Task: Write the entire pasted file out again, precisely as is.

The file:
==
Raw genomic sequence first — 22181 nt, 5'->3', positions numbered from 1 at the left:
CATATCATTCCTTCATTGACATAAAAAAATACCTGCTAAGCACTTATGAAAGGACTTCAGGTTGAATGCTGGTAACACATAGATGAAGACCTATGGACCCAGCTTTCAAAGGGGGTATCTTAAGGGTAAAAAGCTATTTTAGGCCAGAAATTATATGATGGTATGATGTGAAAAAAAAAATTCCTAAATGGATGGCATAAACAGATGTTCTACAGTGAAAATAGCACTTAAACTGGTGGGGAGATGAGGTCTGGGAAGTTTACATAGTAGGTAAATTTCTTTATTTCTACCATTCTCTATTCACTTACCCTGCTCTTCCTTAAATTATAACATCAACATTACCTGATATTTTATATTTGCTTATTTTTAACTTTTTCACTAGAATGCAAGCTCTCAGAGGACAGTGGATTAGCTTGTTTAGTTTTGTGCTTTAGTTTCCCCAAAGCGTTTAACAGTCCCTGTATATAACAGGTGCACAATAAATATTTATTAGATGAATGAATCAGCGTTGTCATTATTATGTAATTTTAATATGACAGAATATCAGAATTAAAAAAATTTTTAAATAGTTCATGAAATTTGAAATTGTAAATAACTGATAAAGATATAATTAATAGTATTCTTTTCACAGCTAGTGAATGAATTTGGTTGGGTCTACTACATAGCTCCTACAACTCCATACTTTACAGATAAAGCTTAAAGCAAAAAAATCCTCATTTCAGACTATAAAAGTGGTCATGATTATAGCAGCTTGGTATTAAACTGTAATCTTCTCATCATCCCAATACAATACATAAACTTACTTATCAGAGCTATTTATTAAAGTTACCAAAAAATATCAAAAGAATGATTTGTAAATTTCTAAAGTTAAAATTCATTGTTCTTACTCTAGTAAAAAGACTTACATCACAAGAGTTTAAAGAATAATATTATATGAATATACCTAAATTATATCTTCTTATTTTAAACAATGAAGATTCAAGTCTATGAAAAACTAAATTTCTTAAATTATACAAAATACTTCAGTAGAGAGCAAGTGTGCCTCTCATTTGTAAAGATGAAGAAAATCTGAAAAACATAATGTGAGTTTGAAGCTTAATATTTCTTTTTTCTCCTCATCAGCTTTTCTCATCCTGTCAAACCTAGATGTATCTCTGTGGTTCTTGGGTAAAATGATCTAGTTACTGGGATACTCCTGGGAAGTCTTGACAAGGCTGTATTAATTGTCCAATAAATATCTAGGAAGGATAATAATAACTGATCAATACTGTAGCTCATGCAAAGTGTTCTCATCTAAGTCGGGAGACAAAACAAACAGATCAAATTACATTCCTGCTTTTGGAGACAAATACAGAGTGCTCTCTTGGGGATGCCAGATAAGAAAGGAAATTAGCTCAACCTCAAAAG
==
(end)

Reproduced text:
Raw genomic sequence first — 22181 nt, 5'->3', positions numbered from 1 at the left:
CATATCATTCCTTCATTGACATAAAAAAATACCTGCTAAGCACTTATGAAAGGACTTCAGGTTGAATGCTGGTAACACATAGATGAAGACCTATGGACCCAGCTTTCAAAGGGGGTATCTTAAGGGTAAAAAGCTATTTTAGGCCAGAAATTATATGATGGTATGATGTGAAAAAAAAAATTCCTAAATGGATGGCATAAACAGATGTTCTACAGTGAAAATAGCACTTAAACTGGTGGGGAGATGAGGTCTGGGAAGTTTACATAGTAGGTAAATTTCTTTATTTCTACCATTCTCTATTCACTTACCCTGCTCTTCCTTAAATTATAACATCAACATTACCTGATATTTTATATTTGCTTATTTTTAACTTTTTCACTAGAATGCAAGCTCTCAGAGGACAGTGGATTAGCTTGTTTAGTTTTGTGCTTTAGTTTCCCCAAAGCGTTTAACAGTCCCTGTATATAACAGGTGCACAATAAATATTTATTAGATGAATGAATCAGCGTTGTCATTATTATGTAATTTTAATATGACAGAATATCAGAATTAAAAAAATTTTTAAATAGTTCATGAAATTTGAAATTGTAAATAACTGATAAAGATATAATTAATAGTATTCTTTTCACAGCTAGTGAATGAATTTGGTTGGGTCTACTACATAGCTCCTACAACTCCATACTTTACAGATAAAGCTTAAAGCAAAAAAATCCTCATTTCAGACTATAAAAGTGGTCATGATTATAGCAGCTTGGTATTAAACTGTAATCTTCTCATCATCCCAATACAATACATAAACTTACTTATCAGAGCTATTTATTAAAGTTACCAAAAAATATCAAAAGAATGATTTGTAAATTTCTAAAGTTAAAATTCATTGTTCTTACTCTAGTAAAAAGACTTACATCACAAGAGTTTAAAGAATAATATTATATGAATATACCTAAATTATATCTTCTTATTTTAAACAATGAAGATTCAAGTCTATGAAAAACTAAATTTCTTAAATTATACAAAATACTTCAGTAGAGAGCAAGTGTGCCTCTCATTTGTAAAGATGAAGAAAATCTGAAAAACATAATGTGAGTTTGAAGCTTAATATTTCTTTTTTCTCCTCATCAGCTTTTCTCATCCTGTCAAACCTAGATGTATCTCTGTGGTTCTTGGGTAAAATGATCTAGTTACTGGGATACTCCTGGGAAGTCTTGACAAGGCTGTATTAATTGTCCAATAAATATCTAGGAAGGATAATAATAACTGATCAATACTGTAGCTCATGCAAAGTGTTCTCATCTAAGTCGGGAGACAAAACAAACAGATCAAATTACATTCCTGCTTTTGGAGACAAATACAGAGTGCTCTCTTGGGGATGCCAGATAAGAAAGGAAATTAGCTCAACCTCAAAAG